Penderecki’s libretto transforms Whiting’s existentialist Grandier into a hero and symbol of struggle against obscurantism.:73 It does so by placing the priest’s actions into a different context, enabling a different interpretation of the events. From this perspective, Grandier’s obsession for self-destruction is reinterpreted as a desire for a martyr death. In fact, it is argued that Grandier represents a Christ-like figure, for both were unjustly accused, accepted their death, and forgave their torturers. Similarly, the fate of Penderecki’s Grandier is seen to be dominated by the context rather than by the individual.:77 Penderecki’s Grandier is, in this sense, a victim of political conspiracy and of religious-political fanatics.
The Devils of Loudun is an atonal Grand Opera written in an expressionist style, conveying feelings of insanity and portraying the characters in psychotic states. In fact, The Devils of Loudun may be compared to Berg’s monumental expressionistic opera, Wozzeck. “Penderecki’s flexible style, like Berg’s, is ideally suited to capture the essence of emotional states,” and thus develop several planes of expressive characterization.:17-18
The Devils of Loudun is written in Penderecki’s trademark textural style, which utilizes a number of textural and sonoric techniques, including wedges and group glissandos, microtonal clusters, a range of vibratos, extended instrumental techniques, and series of percussive effects. However, in The Devils of Loudun, Penderecki’s sonorism is brought to new heights, serving now a crucial dramatic purpose. In effect, it is possible to conceive the opera’s drama as the sole opposition between Penderecki’s sound-mass and pointillistic styles.
Even though it is title as an opera, The Devils of Loudun’s dramatic style is influenced by other genres. While the use of chorus, soloist, and orchestral fragments all adhere to the operatic tradition, the influence of theatrical genres is evident on the operas’ extensive use of speech. To this effect, the libretto, divided into 32 scenes, may also be regarded as a byproduct of a theatrical influence. In addition, it is possible to perceive some elements of comic opera in the male-voice quartet at the end of the second act; while the reference to the Passion play is obvious on the martyrdom figure of Grandier.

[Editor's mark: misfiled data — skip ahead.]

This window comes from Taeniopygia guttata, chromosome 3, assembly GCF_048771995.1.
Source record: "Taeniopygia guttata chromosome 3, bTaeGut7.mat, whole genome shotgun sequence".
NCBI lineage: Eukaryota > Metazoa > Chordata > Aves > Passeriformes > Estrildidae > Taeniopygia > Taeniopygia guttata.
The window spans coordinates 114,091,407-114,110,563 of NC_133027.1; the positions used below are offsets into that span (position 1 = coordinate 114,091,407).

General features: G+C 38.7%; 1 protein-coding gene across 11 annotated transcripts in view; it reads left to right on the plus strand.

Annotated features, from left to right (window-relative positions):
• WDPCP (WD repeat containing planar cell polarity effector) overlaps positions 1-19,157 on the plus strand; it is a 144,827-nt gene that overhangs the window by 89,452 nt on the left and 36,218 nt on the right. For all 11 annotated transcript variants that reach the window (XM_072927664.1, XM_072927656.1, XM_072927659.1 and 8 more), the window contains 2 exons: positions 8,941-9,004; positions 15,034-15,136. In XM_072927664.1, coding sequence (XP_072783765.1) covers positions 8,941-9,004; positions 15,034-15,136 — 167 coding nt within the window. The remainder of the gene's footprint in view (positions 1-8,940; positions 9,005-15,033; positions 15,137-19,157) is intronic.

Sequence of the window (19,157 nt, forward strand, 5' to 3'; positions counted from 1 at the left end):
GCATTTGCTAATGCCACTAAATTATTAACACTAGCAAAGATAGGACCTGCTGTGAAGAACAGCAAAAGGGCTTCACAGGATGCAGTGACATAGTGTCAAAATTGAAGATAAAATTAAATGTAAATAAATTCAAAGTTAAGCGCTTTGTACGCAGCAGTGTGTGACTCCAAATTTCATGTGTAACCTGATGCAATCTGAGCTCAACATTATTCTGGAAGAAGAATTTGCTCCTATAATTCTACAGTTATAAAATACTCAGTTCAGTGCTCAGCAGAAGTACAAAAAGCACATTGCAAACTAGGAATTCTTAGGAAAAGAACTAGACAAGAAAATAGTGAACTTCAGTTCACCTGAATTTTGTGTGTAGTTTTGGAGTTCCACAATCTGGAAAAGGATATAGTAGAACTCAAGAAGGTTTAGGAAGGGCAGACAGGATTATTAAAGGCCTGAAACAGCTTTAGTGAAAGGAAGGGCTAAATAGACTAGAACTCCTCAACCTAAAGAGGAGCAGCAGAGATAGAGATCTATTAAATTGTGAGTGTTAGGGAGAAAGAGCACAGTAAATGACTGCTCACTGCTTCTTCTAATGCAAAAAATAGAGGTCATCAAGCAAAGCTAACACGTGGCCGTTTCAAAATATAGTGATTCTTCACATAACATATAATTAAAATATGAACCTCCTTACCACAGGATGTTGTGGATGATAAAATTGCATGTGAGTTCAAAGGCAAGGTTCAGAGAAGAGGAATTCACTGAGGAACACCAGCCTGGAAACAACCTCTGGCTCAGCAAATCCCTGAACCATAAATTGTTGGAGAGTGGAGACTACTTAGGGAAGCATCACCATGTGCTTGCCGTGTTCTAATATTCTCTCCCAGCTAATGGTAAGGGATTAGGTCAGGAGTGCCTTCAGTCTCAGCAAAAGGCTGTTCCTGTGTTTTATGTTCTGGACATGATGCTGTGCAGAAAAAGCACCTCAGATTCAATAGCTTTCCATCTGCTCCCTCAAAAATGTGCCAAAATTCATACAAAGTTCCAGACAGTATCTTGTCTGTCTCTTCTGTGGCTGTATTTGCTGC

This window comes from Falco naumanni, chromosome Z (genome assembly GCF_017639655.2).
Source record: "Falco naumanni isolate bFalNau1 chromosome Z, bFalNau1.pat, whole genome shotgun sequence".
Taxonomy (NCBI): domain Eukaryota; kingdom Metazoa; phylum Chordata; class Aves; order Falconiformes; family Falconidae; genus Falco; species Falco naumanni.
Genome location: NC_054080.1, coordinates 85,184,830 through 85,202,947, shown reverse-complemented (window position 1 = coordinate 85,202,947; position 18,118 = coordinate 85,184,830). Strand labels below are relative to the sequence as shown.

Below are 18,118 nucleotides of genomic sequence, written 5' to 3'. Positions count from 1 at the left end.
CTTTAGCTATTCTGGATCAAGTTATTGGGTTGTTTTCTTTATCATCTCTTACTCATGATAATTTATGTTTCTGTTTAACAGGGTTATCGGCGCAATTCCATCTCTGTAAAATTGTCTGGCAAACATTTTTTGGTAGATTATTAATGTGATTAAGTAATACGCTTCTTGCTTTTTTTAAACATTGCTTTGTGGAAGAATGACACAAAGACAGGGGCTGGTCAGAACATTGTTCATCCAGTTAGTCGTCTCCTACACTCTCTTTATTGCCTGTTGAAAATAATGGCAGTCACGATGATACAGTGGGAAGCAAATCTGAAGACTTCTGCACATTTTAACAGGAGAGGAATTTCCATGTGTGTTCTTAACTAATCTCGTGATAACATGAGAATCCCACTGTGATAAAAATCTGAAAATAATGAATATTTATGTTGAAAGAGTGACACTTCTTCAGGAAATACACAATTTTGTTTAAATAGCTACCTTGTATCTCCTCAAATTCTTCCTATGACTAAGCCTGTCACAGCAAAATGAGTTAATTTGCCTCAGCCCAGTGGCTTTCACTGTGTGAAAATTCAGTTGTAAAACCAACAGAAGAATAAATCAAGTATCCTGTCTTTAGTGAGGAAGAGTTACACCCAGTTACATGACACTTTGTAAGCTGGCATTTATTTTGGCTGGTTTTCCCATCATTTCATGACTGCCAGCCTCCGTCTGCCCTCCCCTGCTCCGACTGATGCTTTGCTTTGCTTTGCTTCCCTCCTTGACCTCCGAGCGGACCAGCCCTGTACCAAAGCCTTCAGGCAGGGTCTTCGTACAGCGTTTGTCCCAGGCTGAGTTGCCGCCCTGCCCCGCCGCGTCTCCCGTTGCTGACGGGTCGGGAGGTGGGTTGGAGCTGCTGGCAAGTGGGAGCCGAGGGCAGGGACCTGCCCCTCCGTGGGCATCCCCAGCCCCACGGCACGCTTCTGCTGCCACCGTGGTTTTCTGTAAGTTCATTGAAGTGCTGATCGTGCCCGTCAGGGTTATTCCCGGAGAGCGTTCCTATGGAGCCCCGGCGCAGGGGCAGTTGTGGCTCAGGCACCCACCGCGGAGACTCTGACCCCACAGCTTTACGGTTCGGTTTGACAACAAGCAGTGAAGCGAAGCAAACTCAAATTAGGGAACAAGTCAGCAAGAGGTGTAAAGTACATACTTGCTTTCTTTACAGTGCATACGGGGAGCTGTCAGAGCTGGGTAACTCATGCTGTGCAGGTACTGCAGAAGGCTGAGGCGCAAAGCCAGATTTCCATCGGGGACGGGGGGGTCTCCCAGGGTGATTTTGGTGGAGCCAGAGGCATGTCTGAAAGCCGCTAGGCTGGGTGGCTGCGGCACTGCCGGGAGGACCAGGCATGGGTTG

Instrumentation and orchestration
The Devils of Loudun is scored for enormous musical forces, including nineteen soloists, five choruses (nuns, soldiers, guards, children, and monks), orchestra, and tape. The orchestra itself is of a great size too, making use of a very particular blending of instruments. The orchestra is composed of four flutes (alternating two piccolo and one alto), two English horns, an E♭ clarinet, a double-bass clarinet, two alto saxophones, two baritone saxophones, three bassoons, a contrabassoon, six horns, four B♭trumpets (alternating one D trumpet), four trombones, two tubas, percussion (4 players), twenty violins, eight violas, eight celli, six basses, harp, piano, harmonium, organ, and bass electric guitar. The percussionists play timpani, military drum, friction drum, bass drum, slapstick, five wood blocks, ratchet, guiro, bamboo scrapers, cymbals, six suspended cymbals, 2 tam-tams, 2 gongs, Javanese gong, triangle, tubular bells, church bell, sacring bells, musical saw, flexatone, and siren (not mentioned in the instrumentation list at the beginning of the score).
Nonetheless, this extraordinarily large ensemble is used with great moderation by the composer. In particular, Penderecki exploits the use of chamber ensembles coupled by their correspondence of timbre quality and specific coloristic effect. With the resulting pallet of orchestral colors at his command, Penderecki is able to provide a musical commentary and thus determine the expressive quality of a given scene. While the smaller ensembles predominate through the work, Penderecki resources to the full ensemble resonance for dramatic effect, emphasizing this way the most emotionally charged scenes, such as the exorcisms of the Ursuline nuns and the death of Grandier.